Has the world cup been won?
Editorial

Has the world cup been won?

Another sporting event concluded with the United States on top, as the women’s football team beat the Netherlands to claim the 2019 FIFA Women’s World Cup.

This was no great shock – they were the reigning champions and firm favourites – but this tournament has been more political than most. Superstar striker Megan Rapinoe has defied the President of her own country, whilst thoroughly annoying Piers Morgan, and voiced her allegiance to LGBTQ+ groups during Pride month, whilst bigger questions have emerged about the status of the women’s game, with fans chanting ‘Equal pay!’ as the trophy was lifted.

Yet, for brands keen to be associated with the event, was this a win for marketing? Have the numerous brands involved made their presence felt? Has marketing won the Women’s World Cup?

Barclay’s were quick to associate themselves with the game. Sensing that buy in was worth the investment, they signed a £10million deal with the Women’s Super League to become the first ever title sponsor. Visa potentially went further, pledging to spend the same amount marketing the Women’s World Cup as it did for the men’s tournament in Russia last year; meanwhile FIFA were criticised heavily for the difference in prize money between tournament winners in Russia and then France. Exchange discussed how Lucozade bought the images of England’s team to their bottles, aping similar campaigns for the men, and the iconic anthem ‘Three Lions’ was even amended to apply to the lionesses.

Such campaigns are potentially looking to be seen as progressive and, if that’s the intent, they’ve picked the right audience. A GlobalWebIndex survey revealed that 83% of the World Cup audience believe there needs to be greater strides for equality, versus 74% of the internet as a whole. The other interesting survey finding is that the Women’s World Cup is reaching a younger audience than the male counterpart; and this younger audience is, in general, the one that pushed the equal rights agenda more than any other. As such, to be seen by them, and to be accepted by them, is a real coup.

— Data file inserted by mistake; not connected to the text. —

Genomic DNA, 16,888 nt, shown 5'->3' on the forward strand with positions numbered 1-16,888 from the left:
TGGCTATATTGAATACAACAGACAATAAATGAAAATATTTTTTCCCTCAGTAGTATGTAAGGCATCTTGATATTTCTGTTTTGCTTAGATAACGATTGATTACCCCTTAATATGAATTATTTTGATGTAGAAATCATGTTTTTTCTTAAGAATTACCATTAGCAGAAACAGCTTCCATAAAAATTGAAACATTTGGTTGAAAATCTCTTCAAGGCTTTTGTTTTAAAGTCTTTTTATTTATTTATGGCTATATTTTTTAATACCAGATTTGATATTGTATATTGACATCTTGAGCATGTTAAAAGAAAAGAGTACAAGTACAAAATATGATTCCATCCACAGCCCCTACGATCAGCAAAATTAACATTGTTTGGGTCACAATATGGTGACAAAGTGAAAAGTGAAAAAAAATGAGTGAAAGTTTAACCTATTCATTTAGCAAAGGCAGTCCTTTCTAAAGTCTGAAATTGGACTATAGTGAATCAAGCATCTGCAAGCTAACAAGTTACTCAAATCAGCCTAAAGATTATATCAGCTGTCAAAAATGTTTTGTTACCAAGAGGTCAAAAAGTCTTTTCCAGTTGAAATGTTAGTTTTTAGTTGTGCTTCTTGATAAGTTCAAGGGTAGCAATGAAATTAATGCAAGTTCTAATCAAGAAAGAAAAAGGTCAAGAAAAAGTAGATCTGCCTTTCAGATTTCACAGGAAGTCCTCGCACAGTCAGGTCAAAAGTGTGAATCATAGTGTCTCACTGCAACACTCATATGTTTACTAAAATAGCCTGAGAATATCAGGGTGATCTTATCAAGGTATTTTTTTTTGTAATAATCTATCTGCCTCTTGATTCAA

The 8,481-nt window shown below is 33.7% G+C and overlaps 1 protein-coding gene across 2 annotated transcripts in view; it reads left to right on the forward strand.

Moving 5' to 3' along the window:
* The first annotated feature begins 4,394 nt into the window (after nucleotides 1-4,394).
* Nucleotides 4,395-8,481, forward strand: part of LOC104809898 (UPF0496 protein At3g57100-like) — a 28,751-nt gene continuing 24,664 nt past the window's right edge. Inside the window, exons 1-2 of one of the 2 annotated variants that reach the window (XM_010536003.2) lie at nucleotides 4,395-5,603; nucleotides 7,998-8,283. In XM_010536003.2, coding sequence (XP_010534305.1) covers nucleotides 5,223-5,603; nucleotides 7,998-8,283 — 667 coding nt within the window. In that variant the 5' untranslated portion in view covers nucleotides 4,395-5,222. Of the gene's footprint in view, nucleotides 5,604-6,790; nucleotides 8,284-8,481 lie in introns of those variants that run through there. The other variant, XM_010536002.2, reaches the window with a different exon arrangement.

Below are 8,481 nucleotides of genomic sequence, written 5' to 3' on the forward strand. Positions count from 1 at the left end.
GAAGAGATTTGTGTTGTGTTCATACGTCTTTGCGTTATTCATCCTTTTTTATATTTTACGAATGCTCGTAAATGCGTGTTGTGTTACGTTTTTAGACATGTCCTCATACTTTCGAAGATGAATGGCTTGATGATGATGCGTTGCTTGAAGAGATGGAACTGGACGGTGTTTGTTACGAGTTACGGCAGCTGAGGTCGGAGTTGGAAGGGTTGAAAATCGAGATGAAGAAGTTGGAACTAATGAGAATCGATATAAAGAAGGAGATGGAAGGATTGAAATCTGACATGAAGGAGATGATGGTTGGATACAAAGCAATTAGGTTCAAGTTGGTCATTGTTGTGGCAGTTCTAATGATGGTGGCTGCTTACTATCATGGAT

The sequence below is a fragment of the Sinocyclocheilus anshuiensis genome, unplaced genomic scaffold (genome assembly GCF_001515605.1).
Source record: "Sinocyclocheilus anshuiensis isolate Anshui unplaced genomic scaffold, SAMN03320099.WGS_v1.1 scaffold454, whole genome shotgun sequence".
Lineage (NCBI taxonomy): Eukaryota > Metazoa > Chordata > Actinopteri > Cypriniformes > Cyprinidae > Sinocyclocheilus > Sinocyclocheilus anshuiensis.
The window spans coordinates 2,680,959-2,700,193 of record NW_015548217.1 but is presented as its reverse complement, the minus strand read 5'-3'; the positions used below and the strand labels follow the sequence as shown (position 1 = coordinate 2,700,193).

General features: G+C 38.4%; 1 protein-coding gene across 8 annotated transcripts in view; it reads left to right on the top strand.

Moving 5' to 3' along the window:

But, did any of it work? A record audience of 7.6million people saw the English lionesses beat Norway, with similar successes in America – a market the men’s game was slow to break – and even talk of Megan Rapinoe being the ‘real president’, indicates that the tournament itself caught some crossover and is more popular than ever before. Yet, there is some way to go for the game itself and, Exchange would suggest, it’s equally important for companies seeking a quick win to think for the long-term.

Just as London 2012 was framed around an ‘Olympic legacy’ – one that, arguably, hasn’t quite lived up to expectations – brands have to be aware that they must do the hard work week in week out. The women’s game will not, and cannot, have the visibility of a live BBC One broadcast on a weekly basis, and Lucozade, Barclay’s, Visa and, indeed, FIFA itself, must stay for the long haul.

Similarly, the best marketing of the tournament came when the England squad and other sports stars were able to stand on their own two feet, without being compared to the men’s game. Lucozade putting big name stars such as Steph Houghton and Nikita Parris – a player Phil Neville claimed could be the best in the world - on their bottles meant a lot more than a revamped version of the three lions. Though the English lionesses played out like the best of the male version since 1966 – with hope, expectation, a semi-final loss and some pretty awful penalties – they more than earnt their place as stars in their own right and brands will do well to remember that and stick with this new winning team.

 

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